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Here or There?

By John P. Collins, CFPIM, CSCP, and Eric P. Jack, PhD, CFPIM, CSCP | May/June 2012 | 22 | 3

APICS magazine | Building BlocksDeciding where to put your operations

For a long time now, company leaders have exercised the option to outsource or offshore their manufacturing operations. However, many have begun to question the once-popular decision to locate manufacturing operations in Asia. Exactly what criteria should be used when making this decision?

First, it’s necessary to evaluate if a certain capability represents a current or future core competency. Renowned management experts Gary Hamel and C.K. Prahalad argued that core competencies must meet three criteria. They

  • are difficult to imitate
  • are widely applicable across a portfolio of products and services
  • add value from the end customer’s perspective.

So, given these three measures, many companies—particularly those in the consumer electronics industry—quickly determine that manufacturing and assembly (as opposed to product design, development, and marketing) are not core competencies for their business models. Therefore, leaders at these businesses begin to seriously consider outsourcing as a viable option.

Once this strategic decision is made, the next set of criteria addresses the business case for outsourcing. During this time, some analyses will focus on the benefits and value to be gained from the many trade-offs associated with these operational dimensions of customer value (cost, quality delivery, and flexibility). It’s necessary to evaluate both the order-winning and order-qualifying potential of each.

Some will argue that, in order to be globally competitive when selling high volumes of leading-edge products, a company must outsource operations to a highly trained, disciplined, and flexible workforce. In fact, the potential cost savings (particularly from lower labor expenses) often are so attractive that this one value proposition overrides other concerns.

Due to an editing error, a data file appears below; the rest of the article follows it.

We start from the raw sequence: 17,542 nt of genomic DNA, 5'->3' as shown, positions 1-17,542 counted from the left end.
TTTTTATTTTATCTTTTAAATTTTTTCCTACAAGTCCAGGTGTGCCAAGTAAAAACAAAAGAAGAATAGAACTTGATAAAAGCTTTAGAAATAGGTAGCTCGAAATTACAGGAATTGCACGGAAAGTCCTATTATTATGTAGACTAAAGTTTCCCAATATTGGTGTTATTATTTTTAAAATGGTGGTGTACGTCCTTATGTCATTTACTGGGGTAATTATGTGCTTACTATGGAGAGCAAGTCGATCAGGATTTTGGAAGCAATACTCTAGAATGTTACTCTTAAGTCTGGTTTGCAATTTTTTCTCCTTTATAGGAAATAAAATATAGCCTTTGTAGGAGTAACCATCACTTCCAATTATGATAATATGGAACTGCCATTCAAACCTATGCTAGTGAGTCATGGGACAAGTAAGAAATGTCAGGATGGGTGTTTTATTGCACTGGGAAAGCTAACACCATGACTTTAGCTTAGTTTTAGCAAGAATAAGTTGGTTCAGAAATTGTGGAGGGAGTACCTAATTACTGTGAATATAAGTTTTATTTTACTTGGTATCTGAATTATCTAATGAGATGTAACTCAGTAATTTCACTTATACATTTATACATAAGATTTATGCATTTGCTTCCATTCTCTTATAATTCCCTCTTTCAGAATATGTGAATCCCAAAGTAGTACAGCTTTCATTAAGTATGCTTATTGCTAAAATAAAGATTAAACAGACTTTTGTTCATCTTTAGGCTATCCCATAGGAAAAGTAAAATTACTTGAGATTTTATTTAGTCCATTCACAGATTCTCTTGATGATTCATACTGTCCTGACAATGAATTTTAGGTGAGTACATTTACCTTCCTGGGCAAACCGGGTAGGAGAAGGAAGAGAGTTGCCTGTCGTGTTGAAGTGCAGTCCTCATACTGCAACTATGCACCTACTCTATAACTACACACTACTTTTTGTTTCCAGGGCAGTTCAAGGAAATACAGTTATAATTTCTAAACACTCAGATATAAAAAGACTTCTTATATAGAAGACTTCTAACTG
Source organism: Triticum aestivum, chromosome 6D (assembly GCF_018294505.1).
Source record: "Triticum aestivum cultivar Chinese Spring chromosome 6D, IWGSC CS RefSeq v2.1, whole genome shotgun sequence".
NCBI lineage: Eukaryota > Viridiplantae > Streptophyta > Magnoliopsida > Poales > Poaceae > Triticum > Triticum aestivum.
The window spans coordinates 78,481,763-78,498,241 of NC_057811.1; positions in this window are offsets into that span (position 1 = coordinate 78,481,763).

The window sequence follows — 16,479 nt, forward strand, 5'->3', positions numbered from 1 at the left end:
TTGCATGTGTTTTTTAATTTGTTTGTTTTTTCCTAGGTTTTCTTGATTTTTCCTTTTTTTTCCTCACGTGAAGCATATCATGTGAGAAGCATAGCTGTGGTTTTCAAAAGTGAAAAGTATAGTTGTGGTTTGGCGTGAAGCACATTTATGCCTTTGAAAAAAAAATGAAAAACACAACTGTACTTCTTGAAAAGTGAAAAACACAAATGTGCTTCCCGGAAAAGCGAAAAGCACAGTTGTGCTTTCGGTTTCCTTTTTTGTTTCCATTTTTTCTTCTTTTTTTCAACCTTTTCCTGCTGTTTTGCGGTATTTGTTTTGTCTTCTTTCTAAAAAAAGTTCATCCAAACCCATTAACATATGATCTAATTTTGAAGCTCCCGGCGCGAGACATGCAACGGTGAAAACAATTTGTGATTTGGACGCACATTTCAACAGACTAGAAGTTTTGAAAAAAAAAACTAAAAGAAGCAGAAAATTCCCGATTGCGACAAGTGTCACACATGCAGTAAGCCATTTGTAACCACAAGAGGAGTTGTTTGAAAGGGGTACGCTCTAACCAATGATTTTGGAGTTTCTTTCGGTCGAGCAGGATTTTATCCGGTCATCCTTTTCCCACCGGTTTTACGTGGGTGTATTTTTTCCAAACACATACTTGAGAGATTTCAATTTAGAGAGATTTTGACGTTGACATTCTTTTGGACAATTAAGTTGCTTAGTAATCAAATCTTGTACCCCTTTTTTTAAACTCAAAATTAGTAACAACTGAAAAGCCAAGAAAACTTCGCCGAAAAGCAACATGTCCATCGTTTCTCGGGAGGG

The third set of criteria considers outsourcing’s impact on the company’s supply chain management (SCM) strategies. One must validate the efficiency and effectiveness of all five SCM flows: raw materials, products and services, information, financials, and returns. Sometimes, a promising proposition can turn out to be quite deceptive because of the complexities involved in order processing, production and assembly overseas, transportation, warehousing, and inventory management. But the elephant in the room may simply be distance when manufacturing and assembly plants in Asia are located more than 12,000 miles away from facilities in North America. In this scenario, it is quite likely companies will encounter unexpected costs associated with transportation and tariffs, inventory management, and trips to offshore plants.

After completing all these analyses, the organization still may end up offshoring or outsourcing manufacturing and assembly. Keep in mind that, in this era of heightened social awareness and corporate responsibility, the choice to outsource also should take into consideration the responsibilities and risks associated with potential human rights violations, safety issues, and poor working conditions.

Making the move
The author of a recent New York Times article interviewed executives at Apple about outsourcing the manufacturing and assembly of its globally demanded products. In response to the first criterion, they noted that marketing, product development, and digital services are core competencies—not manufacturing and assembly.

In response to the next principles, they say that, given the escalating global demand for millions of iPods, iPhones, iPads, and iMacs, there is no other truly viable manufacturing option on this planet that offers the quality, capacity, responsiveness, and flexibility of Apple’s Chinese manufacturer, Foxconn. The executives also explain that there is an insufficient number of technically trained employees in the United States. In addition, the cost advantages of manufacturing and assembling in China are significant.

As for the third set of criteria, executives argue that the entire consumer electronics supply chain has moved to Asia. Therefore, it is more efficient and effective to source, manufacture, and assemble these products in China. In addition, given the advances in information technology, it is also smart to securely continue product development here in the United States while managing outsourced operations in Asia.

John P. Collins, CFPIM, CSCP, is president of Sustainable Solutions. He may be contacted at jcollins@ssi-spm.com.

Eric P. Jack, PhD, CFPIM, CSCP, is associate dean at the University of Alabama–Birmingham. He may be contacted at ejack@uab.edu.


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